We’ll mark the varieties on the onions and potatoes so you know what you are picking from. There is a variety of potato called pinto gold which we strongly recommend. And a flat white onion called cippolini which is definitely worth a try.
What’s in the rest of the share
Maybe Broccoli/Cauliflower choice
Mix and Match Choice 2lbs: Rutabaga, kohlrabi, purple top turnip, beets, watermelon radish
Lots of lettuce, small heads and lettuce mix
Choice, 2 items: Kale, chard, spinach, escarole, frisee, cilantro, maybe a few other items
Winter Squash (5-6lbs): Butternut, pie pumpkin, carnival
Brussels Sprouts. The sprouts are small and tight this year. I prefer the larger, looser sprouts, personally, but these poor plants suffered through what we all thought was the July/August Brussels Sprouts Apocalypse. No rain for about 3 weeks after planting and the WORST flea beetle pressure I have ever witnessed. Somehow they pulled through, a couple varieties better than others, and we’ve had a few good frosts, so we are pretty excited about this first harvest. We give them to you on the stalk. It’s very easy to break them off with your fingers, which is what we recommend, or you can use a knife. We’ll have a station a the farm so you can break them off there and leave the stalk for us to compost (we really want the stalks to be composted so if you don’t have a home compost, please consider leaving the stalks). This is a fun activity for your kids.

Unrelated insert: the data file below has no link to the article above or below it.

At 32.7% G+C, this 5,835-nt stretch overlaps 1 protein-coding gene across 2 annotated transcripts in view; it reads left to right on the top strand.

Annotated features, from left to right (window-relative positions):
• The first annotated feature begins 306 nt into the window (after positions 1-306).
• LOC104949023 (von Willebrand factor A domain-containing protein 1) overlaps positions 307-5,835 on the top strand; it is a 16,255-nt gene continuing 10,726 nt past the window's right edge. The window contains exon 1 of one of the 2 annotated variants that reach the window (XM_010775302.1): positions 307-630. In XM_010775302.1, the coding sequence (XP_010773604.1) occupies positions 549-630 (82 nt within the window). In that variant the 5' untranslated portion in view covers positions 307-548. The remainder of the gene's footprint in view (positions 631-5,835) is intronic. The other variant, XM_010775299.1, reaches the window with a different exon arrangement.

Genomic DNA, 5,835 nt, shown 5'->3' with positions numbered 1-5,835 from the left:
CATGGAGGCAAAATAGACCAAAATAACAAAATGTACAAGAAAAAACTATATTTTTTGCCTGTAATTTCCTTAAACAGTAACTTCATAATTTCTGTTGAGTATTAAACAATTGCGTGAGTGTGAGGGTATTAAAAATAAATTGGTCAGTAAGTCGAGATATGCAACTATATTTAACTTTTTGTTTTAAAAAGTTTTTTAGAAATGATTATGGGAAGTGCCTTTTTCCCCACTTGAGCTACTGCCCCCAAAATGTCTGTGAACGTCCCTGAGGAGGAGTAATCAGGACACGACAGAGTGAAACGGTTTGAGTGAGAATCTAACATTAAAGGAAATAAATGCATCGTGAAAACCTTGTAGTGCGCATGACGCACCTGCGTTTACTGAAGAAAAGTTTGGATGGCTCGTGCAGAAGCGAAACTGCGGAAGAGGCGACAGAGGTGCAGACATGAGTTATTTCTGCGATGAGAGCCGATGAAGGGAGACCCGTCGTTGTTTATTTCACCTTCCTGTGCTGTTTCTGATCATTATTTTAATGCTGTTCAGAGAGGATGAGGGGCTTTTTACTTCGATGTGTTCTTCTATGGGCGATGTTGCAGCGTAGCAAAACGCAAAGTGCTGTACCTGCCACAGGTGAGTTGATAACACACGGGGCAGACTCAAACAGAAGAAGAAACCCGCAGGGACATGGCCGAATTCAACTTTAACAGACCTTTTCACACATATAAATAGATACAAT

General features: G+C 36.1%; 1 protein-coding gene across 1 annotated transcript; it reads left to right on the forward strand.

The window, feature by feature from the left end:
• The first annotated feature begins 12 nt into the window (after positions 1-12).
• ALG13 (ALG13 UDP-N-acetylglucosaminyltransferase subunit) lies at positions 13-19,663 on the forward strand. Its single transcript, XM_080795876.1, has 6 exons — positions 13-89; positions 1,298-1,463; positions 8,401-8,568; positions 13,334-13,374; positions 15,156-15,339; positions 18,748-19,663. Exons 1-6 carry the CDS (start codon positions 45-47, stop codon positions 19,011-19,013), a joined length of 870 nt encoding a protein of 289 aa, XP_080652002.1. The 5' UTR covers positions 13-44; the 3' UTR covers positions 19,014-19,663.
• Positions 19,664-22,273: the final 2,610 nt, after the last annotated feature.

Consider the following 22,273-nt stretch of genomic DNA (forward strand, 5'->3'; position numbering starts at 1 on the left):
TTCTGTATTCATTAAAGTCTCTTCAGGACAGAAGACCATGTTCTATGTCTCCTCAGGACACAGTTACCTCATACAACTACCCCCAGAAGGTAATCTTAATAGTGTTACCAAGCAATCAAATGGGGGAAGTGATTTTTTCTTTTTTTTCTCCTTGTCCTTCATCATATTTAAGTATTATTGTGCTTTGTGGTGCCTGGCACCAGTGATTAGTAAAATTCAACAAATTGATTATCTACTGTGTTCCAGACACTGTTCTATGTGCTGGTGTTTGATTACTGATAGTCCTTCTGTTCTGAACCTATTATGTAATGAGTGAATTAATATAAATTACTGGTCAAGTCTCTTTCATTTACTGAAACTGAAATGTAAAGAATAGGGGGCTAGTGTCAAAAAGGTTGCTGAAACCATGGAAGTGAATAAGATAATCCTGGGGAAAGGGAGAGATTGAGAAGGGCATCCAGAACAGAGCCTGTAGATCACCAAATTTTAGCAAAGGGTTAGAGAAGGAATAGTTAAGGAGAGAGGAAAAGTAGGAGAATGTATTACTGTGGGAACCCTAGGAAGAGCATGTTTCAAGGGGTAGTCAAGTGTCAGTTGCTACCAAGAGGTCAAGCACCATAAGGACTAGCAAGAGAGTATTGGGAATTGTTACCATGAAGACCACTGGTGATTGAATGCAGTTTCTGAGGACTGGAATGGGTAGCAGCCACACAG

Storage Radish. We grow larger radishes that keep well in a cooler for winter use. They are sweeter than their summer cousins and great shredded on salads or even cut up on a veggie plate. Plus they are beautiful!
Rutabaga. We didn’t actually manage to get any of these out for you guys last time, but there are lots now! These are one of my favorite fall crops. I love to roast them cut into small cubes with oil, maybe add a little thyme and salt. They are great mixed with other veggies for roasted roots.
Chocolate Beet Cake. For those of you who have been with me for a while, you know I love chocolate beet cake but I haven’t made it in a while. But after Harvey asked for red cake the other day, I realized I had the answer (the batter looks more red than the result, which looks like chocolate cake). I had some leftover small beets that I had boiled and then forgotten about in the fridge. I just cut the top and roots but left the skins and put them in the blender. It looked like it would be about what the recipe called for so I didn’t measure. I make the whole recipe in the blender so I don’t have to wash a third bowl and it works out well.
Purple Top Turnips. Harvey ate a whole one of these raw on Saturday. He asked for it. I’m serious. We gave a friend some vegetables and Harvey saw us giving him the turnip (I think it was the first one he has seen) and really wanted to keep it for himself. Luckily I had another in the fridge so we didn’t have to do a deep dive into a sharing and generosity struggle. He carried his around with him for a little while, then handed it to me and said, “Mama, peel it. Cut it. Big pieces.” The boy knows what he wants. So I did and he ate almost all of it. I don’t usually eat them raw, but check out these 20 recipes that can give you some inspiring ideas for what to do with these super healthy roots.
Butternut Squash. These have had plenty of time to cure and sweeten (it takes about a month after harvest for butternut to realize the true potential of their flavor). I’m sure most of you are familiar with this yummy winter treat provided by the cucurbit family (yep, this is cucumber and zucchini’s cousin). Here are 26 ideas of what you might do with your butternut squash (besides just roasting and eating, or soup, which are both amazing choices).